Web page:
Netflix’s Wednesday series sparks debate with LGBTQ+ viewers: ‘A metaphor for people in the closet’

A still from new Netflix series Wednesday shows actors Emma Myers and Jenna Ortega as characters as Enid Sinclair and Wednesday Addams dressed in their school uniform costumes Enid Sinclair (L) and Wednesday (R). (Netflix)

As Tim Burton’s highly anticipated Netflix series Wednesday, exploring Wednesday Addams as a homicidal, mystery-solving teenager begins – there’s one major letdown, according to some viewers.

The series introduces a host of new characters into the Addams Family extended universe, including Wednesday’s (Jenna Ortega) roommate at the outcast school Nevermore, Enid Sinclair (Emma Myers). 

Although they seem complete opposites; Enid all bright, bubbly and colourful, with Wednesday anything but – the connection they foster over the course of the series is heartwarming. 

But LGBTQ+ fans are already calling out their disappointment that the writers didn’t commit to putting them in a relationship, already affectionately dubbing their ship name #Wenclair.

The chemistry between the two characters was so clear that the shipping started as early as the first teaser dropping, with fanfiction on AO3 and fan art about them going as far back as September.

In fact, Myers herself addressed the sapphic vibes between her character and Wednesday in an interview with Elite Daily, joking: “You know what I always say… and they were roommates.”

The comment is in reference to the popular meme where historians have regularly attributed a clearly romantic queer relationship as nothing more than a friendship. 

Jenna and I would say that all the time to each other,” she continued.

“And that’s all that needs to be said – I think that gets the message across.”

Netflix already come under fire for queerbaiting before the show had even aired after hosting a promotional drag event titled “Wednesgay”. 

And as the show aired, fans are even more upset that not only did Wenclair not happen, but both characters were put into relationships with men.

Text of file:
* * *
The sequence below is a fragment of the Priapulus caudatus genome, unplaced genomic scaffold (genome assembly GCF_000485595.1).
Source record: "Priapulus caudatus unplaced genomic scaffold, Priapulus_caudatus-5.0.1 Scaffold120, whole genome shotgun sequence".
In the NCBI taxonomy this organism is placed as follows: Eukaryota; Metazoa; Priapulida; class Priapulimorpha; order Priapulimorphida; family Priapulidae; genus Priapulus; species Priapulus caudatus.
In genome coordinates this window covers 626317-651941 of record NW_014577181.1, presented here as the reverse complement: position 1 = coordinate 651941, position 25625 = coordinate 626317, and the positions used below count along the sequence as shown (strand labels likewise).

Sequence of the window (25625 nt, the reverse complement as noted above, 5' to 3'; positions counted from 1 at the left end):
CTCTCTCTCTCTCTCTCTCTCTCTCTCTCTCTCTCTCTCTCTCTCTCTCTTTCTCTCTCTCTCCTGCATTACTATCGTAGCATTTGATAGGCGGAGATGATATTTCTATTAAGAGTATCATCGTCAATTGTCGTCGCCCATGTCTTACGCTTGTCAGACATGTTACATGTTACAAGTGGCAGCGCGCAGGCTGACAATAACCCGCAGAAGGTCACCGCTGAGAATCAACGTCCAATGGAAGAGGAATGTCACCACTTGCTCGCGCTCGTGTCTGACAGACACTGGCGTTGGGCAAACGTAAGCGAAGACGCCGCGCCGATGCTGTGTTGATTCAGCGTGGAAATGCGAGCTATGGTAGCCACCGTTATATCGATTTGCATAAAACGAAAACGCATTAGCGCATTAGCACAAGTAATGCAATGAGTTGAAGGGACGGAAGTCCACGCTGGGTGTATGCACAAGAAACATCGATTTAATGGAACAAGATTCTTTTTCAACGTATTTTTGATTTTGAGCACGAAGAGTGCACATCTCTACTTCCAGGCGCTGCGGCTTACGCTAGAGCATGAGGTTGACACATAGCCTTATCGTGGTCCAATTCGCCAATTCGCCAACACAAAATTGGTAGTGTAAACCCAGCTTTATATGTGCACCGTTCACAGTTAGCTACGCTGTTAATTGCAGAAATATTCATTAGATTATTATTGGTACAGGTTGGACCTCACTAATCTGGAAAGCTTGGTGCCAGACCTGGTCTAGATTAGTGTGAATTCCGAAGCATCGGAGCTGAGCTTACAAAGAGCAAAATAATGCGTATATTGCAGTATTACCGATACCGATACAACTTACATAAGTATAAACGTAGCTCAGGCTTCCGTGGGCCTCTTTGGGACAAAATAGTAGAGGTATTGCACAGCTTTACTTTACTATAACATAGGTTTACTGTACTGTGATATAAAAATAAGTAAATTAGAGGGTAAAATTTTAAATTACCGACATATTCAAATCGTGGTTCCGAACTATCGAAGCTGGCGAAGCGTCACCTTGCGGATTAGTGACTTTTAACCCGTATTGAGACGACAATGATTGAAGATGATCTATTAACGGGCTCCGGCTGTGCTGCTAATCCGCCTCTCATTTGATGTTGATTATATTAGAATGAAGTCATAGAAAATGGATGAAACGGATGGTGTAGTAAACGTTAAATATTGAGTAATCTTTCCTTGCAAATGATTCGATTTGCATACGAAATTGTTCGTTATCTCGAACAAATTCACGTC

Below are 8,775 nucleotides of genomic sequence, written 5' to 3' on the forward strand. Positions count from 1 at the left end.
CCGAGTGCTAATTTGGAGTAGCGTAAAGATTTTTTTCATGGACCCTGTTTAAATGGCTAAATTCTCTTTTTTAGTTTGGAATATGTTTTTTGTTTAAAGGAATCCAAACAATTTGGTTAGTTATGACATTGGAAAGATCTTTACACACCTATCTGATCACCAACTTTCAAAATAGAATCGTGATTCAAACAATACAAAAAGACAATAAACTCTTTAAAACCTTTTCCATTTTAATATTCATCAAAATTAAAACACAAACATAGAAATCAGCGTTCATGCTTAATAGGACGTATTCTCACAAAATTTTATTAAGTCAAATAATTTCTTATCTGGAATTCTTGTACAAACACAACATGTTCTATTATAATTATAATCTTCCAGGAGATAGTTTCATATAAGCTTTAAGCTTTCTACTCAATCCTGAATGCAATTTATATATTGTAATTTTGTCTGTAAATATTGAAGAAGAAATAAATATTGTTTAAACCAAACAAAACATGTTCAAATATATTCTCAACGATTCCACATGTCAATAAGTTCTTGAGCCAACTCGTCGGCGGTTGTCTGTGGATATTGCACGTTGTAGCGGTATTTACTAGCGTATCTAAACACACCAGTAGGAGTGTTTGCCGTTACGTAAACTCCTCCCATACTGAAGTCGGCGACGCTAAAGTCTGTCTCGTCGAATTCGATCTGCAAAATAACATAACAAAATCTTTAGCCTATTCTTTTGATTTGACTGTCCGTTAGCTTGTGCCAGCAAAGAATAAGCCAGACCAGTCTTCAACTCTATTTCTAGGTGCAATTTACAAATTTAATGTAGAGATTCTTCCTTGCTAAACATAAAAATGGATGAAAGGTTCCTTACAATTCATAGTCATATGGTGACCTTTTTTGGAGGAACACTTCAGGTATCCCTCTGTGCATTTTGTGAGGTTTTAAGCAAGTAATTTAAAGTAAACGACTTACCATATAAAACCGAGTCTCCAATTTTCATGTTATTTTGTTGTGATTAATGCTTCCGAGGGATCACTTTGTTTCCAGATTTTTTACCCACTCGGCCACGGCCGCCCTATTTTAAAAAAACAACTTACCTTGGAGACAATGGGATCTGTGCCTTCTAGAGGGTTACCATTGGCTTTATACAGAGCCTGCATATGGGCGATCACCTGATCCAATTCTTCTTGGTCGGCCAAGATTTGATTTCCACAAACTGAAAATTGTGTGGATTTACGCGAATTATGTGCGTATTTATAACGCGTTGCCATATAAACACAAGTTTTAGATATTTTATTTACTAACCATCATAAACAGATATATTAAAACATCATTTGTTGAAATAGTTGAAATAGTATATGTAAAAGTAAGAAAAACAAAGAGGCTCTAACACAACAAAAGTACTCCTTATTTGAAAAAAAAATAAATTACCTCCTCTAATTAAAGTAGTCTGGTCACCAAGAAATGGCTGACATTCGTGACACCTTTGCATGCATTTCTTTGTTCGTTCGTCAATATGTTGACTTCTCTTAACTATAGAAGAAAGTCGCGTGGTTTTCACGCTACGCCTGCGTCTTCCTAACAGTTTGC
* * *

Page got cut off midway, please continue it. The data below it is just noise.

“I will never get over the fact that Wednesday and Enid each had two male love interests but none of them even remotely matched the chemistry between Wednesday and Enid themselves,” one person wrote. 

Others have spoken about how Enid’s character herself has all the signs of being an analogy of being in the closet. From her odd relationship with Ajax to her self-confidence.

Enid’s character is literally a metaphor for people in the closet with homophobic parents,” one viewer theorised.

“The ‘wolfing out’ conversion therapy, her saying she is who she is. Plus the conflict was real cause every time she kisses Ajax her claws come out.”

In particular, fans are pointing to one scene toward the end of the season which shows Wednesday and Enid hugging each other as the climax of the danger passes. Unlike with Ajax, her claws did not whip out when she hugged Wednesday. 

“You can NOT tell me these two girls don’t love each other,” one fan said about the hug. 

“That episode 8 was the GAYEST thing I’ve ever seen in my damn life.”

Although Wenclair was not made canon in this season, some are holding out hope that if the show gets renewed, it could come true.

“Showrunners need to test the ground,” one fan wrote, adding that they couldn’t have predicted how explosive the pairing would be. 

While LGBTQ+ fans once again have to find representation in the subtext and campaign to show the representation is valid, in the meantime, there is no shortage of endearing fan art and theories to discover.

Wednesday is now streaming on Netflix.